Case Study: Password Tote
Password Tote is a password management program allowing users to secure all their passwords in one place and share them between computers. The C# .NET 3.5 version of Password Tote for Windows and the web was written by Greg Caiazzo. It makes use of Windows Communication Foundation (WCF) web services for synchronization between the server and clients. When the service was designed, WCF was chosen because of Mr. Caiazzo’s familiarity with it and he assumed it would be easy to consume the service on other platforms.
Mr. Caiazzo decided that to really make Password Tote useful, the passwords needed to be accessible on the Mac as well as on mobile devices like the iPhone. Nathanial Woolls started work on the Mac OS X and iOS clients. As a developer new to Xcode, he expected that creating an iOS client for the existing web service should be simple. Right away he discovered that the Cocoa and Cocoa Touch Frameworks did not have good support for consuming WCF web services. Next he tried multiple different libraries and third-party approaches, all claiming to support web services; he found them overly complex, poorly maintained, and in the end not working— especially for complex data types and arrays.
WCF is based on the SOAP specification. Despite the SOAP acronym standing for Simple Object Access Protocol, anyone who has worked much with SOAP will tell you it is anything but “Simple”. The specification allows for variations in the implementation, and a great deal of complexity. When using the same libraries for both the creation and consumption it is relatively easy to work with, but when two different libraries or platforms are involved, the process becomes much more complex.
Mr. Woolls suggested adding a separate REST interface on the server because there seemed to be good support for consuming REST in Xcode. Mr. Caiazzo didn’t want to do this because it would require duplicating all the server architecture and double the ongoing maintenance. He also did not want to change the WCF web service because it would also require changing the existing clients.
It was at this point that Mr. Woolls suggested looking into RemObjects SDK. Both Mr. Caiazzo and Mr. Woolls previously used RemObjects SDK on other platforms, but had no experience with it in Xcode and Objective-C.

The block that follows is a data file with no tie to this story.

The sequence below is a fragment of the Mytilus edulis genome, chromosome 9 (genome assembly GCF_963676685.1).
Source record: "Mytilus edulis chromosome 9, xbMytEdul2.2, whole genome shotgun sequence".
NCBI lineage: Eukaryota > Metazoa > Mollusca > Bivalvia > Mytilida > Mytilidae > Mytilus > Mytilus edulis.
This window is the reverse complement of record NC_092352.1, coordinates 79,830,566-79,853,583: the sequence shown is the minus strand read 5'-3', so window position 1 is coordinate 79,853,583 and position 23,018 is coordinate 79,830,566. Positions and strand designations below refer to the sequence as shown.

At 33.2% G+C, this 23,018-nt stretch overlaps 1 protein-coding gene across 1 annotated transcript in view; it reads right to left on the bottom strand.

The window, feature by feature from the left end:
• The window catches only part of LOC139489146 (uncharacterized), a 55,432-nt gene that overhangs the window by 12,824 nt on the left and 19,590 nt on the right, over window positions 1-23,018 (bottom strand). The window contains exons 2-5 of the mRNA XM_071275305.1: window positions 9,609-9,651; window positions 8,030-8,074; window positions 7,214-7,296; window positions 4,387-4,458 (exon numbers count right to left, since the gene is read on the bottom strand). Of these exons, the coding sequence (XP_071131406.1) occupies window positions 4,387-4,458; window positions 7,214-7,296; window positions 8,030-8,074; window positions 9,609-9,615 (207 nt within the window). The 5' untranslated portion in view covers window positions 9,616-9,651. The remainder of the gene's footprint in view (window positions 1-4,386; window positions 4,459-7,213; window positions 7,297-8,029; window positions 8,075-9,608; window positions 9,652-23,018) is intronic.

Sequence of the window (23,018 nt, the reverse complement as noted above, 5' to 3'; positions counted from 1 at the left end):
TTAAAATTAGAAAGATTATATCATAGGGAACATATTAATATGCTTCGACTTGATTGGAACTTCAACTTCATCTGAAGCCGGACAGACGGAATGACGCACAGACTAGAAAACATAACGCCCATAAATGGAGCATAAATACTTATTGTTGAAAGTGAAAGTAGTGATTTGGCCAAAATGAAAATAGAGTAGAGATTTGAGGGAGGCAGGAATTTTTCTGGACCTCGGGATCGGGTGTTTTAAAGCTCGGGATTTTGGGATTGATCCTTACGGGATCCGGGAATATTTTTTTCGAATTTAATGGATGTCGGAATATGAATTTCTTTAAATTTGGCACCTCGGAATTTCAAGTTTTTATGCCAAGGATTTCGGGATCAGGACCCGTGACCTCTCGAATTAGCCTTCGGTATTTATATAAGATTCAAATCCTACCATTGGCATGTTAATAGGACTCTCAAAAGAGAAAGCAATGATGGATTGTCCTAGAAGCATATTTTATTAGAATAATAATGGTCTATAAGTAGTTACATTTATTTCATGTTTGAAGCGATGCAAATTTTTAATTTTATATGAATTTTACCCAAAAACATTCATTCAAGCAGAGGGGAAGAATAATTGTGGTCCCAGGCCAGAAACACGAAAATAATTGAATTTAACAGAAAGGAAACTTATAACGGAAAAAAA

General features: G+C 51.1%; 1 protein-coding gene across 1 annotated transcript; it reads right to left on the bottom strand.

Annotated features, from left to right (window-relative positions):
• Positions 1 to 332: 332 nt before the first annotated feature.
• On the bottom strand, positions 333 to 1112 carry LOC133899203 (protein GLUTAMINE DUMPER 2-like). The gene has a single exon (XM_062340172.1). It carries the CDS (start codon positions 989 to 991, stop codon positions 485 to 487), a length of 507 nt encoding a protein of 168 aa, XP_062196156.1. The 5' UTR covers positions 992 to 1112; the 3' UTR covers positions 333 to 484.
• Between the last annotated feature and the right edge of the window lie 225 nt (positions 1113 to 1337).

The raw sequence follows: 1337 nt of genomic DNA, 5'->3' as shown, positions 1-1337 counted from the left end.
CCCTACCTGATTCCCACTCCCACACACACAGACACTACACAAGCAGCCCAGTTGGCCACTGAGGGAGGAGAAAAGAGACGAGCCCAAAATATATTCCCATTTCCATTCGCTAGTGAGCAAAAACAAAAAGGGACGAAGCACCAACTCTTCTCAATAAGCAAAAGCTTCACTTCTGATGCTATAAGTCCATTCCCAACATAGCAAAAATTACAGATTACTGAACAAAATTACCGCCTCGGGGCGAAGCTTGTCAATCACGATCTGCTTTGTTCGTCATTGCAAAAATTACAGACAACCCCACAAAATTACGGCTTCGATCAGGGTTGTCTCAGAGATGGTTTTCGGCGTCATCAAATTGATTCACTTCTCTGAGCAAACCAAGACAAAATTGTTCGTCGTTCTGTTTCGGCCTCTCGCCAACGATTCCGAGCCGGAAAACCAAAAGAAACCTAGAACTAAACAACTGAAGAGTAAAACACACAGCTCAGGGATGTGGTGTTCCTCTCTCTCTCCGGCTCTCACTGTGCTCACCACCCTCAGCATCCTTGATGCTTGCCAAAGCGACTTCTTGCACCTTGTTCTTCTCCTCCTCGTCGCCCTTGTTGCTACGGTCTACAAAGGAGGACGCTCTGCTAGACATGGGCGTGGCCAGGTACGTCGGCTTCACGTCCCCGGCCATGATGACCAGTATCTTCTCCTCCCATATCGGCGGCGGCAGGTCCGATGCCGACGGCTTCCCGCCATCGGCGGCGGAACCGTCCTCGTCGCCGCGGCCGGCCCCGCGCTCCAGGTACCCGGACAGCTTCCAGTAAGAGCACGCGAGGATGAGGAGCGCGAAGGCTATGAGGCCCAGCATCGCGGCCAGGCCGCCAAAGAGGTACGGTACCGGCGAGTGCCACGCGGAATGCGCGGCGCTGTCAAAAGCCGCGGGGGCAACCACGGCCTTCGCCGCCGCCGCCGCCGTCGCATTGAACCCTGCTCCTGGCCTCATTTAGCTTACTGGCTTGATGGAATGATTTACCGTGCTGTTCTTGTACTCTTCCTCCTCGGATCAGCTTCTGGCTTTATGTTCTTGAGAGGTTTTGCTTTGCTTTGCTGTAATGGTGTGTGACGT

At first Mr. Woolls spent some time working with RemObjects’ support team to learn how to use the RemObjects SDK with Objective-C and WCF, as well as resolving some compatibility issues with WCF. He found the support department very responsive in getting fixes quickly, and was able to begin implementing the iOS and Mac OSX clients quickly and without any change to the WCF web service.
While the RemObjects SDK for Objective-C is natively implemented for Xcode, Mr. Woolls found that his experience using it on other platforms paid off with familiarity to the general interface. Since the RemObjects SDK has the same code for Mac OS X and iOS, he was able to share the web services code between the iOS and Mac OS X clients.
Comments by Mr. Nathanial Woolls:
RemObjects SDK allows me work on any platform it supports with confidence. I can consume web services from any other platform, even when the service is completely out of my control. Everyone’s SOAP is different, but RemObjects SDK makes it deliver on what SOAP was supposed to be: Simple.
Comments by Mr. Greg Caiazzo:
RemObjects SDK is the tool I use when I want to know interoperability works. Interoperability is all about communication and remoting. RemObjects SDK lets me focus on the core logic of my application without needing to fight with making communication work.
Both Mr. Woolls and Mr. Caiazzo would use RemObjects SDK again, and recommend it to others.
Nathanial Woolls & Greg Caiazzo – reprinted with kind permission.